The New Student's Reference Work/Austin, Alfred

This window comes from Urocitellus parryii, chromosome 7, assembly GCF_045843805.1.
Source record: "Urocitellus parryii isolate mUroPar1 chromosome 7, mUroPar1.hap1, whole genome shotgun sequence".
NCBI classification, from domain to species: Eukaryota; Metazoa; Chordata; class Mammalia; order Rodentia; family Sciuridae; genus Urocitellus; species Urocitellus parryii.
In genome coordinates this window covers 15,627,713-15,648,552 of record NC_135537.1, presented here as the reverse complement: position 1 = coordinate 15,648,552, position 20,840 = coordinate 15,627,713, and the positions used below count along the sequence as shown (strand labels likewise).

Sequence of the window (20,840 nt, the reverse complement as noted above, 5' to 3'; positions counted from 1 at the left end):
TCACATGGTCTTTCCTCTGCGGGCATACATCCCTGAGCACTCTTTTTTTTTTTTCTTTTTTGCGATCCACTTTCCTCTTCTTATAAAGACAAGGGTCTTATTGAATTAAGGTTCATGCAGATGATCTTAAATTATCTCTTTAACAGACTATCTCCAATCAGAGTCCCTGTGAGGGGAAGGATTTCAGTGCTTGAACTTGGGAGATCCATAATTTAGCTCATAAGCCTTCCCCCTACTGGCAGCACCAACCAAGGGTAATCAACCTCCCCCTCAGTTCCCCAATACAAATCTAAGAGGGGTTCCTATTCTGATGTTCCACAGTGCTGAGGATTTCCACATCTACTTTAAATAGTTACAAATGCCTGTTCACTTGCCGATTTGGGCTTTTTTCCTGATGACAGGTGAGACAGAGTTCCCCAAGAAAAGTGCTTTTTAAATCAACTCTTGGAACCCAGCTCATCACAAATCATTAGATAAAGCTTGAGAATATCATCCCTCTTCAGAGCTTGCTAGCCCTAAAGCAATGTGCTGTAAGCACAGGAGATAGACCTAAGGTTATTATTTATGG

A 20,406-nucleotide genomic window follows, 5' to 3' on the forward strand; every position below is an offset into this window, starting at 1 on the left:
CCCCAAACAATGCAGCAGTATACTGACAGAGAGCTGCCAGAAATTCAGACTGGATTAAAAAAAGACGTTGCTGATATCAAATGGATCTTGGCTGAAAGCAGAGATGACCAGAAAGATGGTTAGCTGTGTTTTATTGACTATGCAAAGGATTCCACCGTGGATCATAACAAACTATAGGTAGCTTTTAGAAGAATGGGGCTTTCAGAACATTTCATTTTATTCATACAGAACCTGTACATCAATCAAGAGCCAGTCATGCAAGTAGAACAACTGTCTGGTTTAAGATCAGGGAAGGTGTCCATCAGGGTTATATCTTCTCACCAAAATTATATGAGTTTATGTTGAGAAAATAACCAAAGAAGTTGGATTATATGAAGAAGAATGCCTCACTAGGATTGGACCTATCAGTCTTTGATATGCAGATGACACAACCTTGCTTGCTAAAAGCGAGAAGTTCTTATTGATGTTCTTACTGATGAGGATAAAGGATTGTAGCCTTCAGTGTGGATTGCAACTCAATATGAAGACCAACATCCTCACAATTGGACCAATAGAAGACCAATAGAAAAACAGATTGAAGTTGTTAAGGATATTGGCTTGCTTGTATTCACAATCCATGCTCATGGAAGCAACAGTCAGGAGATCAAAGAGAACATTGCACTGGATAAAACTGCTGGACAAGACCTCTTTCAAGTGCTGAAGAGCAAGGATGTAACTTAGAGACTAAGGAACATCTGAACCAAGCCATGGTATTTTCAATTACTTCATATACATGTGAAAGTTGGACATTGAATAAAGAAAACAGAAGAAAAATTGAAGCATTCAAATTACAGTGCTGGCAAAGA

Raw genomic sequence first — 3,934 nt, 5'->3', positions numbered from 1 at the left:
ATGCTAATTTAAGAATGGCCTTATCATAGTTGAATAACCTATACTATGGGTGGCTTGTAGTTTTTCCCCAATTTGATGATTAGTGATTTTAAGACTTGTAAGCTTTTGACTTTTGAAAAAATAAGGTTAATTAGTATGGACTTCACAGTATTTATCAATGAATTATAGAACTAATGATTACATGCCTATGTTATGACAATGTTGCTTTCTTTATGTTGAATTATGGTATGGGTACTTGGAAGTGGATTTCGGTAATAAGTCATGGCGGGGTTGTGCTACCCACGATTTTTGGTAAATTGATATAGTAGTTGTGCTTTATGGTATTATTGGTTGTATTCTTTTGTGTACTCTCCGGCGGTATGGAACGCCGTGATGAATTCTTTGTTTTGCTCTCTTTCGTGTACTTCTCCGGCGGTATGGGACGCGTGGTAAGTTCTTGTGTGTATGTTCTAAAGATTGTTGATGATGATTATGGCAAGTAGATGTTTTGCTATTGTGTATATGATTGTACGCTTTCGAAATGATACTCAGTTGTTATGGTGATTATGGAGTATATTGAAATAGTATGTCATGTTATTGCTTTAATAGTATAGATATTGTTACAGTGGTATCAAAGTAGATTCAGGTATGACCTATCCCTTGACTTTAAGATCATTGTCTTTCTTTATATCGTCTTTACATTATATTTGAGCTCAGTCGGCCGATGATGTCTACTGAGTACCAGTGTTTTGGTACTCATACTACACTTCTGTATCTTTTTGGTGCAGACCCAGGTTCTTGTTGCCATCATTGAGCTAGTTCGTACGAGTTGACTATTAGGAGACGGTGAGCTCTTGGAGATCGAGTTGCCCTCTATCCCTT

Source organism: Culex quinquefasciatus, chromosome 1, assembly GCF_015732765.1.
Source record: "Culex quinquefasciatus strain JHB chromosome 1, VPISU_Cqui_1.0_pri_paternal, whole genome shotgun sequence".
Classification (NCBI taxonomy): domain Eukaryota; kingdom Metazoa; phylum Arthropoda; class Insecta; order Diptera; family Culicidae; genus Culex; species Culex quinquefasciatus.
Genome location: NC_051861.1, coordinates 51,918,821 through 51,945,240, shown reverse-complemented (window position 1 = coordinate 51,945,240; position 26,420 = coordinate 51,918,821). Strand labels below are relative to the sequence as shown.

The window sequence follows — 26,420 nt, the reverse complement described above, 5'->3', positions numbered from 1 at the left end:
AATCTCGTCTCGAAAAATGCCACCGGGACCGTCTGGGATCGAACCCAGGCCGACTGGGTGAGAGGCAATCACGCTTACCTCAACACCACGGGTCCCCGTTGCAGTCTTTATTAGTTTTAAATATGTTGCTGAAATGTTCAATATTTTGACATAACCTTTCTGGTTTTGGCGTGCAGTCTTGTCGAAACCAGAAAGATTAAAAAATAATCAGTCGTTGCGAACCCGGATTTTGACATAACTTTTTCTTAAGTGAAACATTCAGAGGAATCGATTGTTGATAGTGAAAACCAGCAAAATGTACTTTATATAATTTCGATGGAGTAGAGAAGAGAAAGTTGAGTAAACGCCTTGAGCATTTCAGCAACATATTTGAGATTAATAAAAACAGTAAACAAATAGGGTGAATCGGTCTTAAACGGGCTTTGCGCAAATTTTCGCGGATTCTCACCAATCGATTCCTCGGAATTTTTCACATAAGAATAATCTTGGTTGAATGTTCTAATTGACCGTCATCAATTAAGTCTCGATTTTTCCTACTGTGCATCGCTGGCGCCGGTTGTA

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Aus'tin, Alfred, English poet-laureate (1896-1913), in succession to Lord Tennyson, was born at Headingley, near Leeds, England, May 30, 1835, and educated at Stonyhurst College and at St. Mary's College, Oscott. In 1853 he took his degree at London University, and was called to the bar of the Inner Temple. In 1861 he first showed his bent toward literature by the publication of some minor poems, followed by the volumes entitled The Human Tragedy, Savonarola, The Tower of Babel, Prince Lucifer, Fortunatus the Pessimist, The Garden that I Love, In Veronica's Garden, Lamia's Winter Quarters, England's Darling and At the Gate of the Convent. A collected edition of his poems has appeared in six volumes. He never practiced law but did journalistic work as a newspaper correspondent, and critic, writing largely for the London Standard and Quarterly Review, and founding and editing for a time, in conjunction with W. J. Courthope, the National Review.